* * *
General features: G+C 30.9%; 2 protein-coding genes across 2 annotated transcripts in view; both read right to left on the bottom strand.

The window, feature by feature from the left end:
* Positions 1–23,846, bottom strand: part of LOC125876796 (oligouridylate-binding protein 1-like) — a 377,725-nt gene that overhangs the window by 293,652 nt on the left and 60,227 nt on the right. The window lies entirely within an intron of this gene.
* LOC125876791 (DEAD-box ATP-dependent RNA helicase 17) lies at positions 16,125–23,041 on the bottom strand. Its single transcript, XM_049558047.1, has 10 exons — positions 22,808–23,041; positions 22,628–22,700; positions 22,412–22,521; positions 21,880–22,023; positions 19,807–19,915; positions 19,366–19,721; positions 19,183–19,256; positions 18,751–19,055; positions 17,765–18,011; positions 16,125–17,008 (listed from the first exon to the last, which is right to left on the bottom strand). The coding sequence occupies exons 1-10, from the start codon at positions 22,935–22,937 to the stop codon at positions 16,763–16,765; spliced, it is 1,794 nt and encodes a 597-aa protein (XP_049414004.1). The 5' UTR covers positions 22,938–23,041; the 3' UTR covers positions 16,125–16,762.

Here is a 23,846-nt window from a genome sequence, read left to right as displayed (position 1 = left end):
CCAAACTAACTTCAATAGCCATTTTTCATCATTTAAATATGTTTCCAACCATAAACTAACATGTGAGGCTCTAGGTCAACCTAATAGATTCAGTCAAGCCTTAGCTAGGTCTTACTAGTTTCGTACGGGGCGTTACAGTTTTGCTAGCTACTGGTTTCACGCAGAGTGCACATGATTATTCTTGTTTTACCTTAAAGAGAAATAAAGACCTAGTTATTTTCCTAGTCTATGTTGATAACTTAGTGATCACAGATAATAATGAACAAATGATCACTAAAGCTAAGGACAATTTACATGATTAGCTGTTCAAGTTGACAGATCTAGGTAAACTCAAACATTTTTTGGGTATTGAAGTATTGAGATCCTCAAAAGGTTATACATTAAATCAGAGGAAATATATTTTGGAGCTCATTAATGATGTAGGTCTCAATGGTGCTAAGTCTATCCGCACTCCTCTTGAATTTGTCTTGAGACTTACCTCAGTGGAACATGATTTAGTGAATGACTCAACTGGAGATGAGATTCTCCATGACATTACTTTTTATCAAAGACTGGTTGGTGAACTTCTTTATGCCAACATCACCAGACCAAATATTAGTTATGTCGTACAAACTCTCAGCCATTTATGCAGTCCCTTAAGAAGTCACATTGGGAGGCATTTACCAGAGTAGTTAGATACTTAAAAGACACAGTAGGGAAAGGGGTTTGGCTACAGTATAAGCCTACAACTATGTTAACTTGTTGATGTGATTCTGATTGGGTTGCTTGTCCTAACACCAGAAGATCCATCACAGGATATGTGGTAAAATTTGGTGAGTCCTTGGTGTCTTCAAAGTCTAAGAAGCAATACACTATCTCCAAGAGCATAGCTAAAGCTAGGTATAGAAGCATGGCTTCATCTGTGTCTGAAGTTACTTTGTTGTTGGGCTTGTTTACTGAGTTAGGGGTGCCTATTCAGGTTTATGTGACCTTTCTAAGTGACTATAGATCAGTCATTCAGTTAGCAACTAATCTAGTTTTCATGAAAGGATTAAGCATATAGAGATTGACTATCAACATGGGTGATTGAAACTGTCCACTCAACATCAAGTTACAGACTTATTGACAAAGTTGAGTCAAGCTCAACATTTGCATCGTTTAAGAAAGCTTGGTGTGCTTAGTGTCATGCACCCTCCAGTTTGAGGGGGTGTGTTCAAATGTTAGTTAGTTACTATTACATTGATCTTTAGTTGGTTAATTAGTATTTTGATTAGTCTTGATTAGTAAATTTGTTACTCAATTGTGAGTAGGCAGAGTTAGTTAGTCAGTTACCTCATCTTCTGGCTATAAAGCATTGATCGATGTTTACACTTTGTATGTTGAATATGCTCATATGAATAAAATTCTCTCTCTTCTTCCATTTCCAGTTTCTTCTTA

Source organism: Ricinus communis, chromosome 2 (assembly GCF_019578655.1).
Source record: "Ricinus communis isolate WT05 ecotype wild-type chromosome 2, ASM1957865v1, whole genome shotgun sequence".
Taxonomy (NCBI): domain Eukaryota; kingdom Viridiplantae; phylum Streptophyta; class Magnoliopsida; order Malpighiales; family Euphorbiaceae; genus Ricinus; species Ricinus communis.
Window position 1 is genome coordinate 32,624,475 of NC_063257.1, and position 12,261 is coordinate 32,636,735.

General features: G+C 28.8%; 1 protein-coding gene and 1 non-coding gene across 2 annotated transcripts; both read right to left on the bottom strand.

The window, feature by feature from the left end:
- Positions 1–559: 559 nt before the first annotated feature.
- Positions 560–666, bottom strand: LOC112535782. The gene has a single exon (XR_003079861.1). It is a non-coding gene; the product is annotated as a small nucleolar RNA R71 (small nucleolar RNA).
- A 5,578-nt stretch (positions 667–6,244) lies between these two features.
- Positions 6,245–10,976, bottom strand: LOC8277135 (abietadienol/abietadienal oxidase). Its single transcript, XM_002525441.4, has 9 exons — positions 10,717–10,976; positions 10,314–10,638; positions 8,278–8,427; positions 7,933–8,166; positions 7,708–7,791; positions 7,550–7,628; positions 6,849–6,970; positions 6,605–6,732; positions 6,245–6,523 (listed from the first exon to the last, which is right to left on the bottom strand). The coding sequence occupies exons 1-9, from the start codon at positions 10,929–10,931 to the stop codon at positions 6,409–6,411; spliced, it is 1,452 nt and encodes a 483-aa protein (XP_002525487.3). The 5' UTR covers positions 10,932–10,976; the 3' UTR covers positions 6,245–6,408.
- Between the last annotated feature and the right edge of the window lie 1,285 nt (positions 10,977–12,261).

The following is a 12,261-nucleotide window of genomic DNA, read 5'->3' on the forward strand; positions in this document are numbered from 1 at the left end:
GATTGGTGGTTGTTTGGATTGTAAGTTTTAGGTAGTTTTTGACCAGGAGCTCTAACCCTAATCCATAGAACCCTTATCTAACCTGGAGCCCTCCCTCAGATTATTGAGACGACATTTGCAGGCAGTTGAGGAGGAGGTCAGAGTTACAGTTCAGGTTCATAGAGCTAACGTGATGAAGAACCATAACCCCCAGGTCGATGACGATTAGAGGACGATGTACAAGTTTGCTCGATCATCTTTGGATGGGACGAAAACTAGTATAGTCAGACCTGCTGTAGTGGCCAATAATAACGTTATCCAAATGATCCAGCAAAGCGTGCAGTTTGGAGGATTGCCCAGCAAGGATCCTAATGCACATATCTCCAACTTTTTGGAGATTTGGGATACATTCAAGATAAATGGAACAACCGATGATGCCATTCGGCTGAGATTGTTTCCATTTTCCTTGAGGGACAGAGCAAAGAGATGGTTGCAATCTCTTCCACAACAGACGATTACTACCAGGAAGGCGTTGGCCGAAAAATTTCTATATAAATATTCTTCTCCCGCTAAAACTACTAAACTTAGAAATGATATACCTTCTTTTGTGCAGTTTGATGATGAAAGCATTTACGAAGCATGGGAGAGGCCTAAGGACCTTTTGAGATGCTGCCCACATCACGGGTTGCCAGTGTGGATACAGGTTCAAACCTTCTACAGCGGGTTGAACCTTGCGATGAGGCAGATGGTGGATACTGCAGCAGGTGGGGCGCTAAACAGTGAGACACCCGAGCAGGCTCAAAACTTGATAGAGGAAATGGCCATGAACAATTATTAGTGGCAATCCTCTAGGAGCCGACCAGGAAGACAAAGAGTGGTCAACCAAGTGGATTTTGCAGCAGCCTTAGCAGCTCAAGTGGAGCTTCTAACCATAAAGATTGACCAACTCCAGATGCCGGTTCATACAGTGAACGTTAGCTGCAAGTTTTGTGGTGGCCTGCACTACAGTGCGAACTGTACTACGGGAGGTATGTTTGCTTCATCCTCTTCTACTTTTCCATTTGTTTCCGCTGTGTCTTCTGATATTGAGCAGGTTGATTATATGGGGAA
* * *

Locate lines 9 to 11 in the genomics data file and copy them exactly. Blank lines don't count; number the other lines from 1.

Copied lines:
Taxonomy (NCBI): domain Eukaryota; kingdom Viridiplantae; phylum Streptophyta; class Magnoliopsida; order Malpighiales; family Euphorbiaceae; genus Ricinus; species Ricinus communis.
Window position 1 is genome coordinate 32,624,475 of NC_063257.1, and position 12,261 is coordinate 32,636,735.

General features: G+C 28.8%; 1 protein-coding gene and 1 non-coding gene across 2 annotated transcripts; both read right to left on the bottom strand.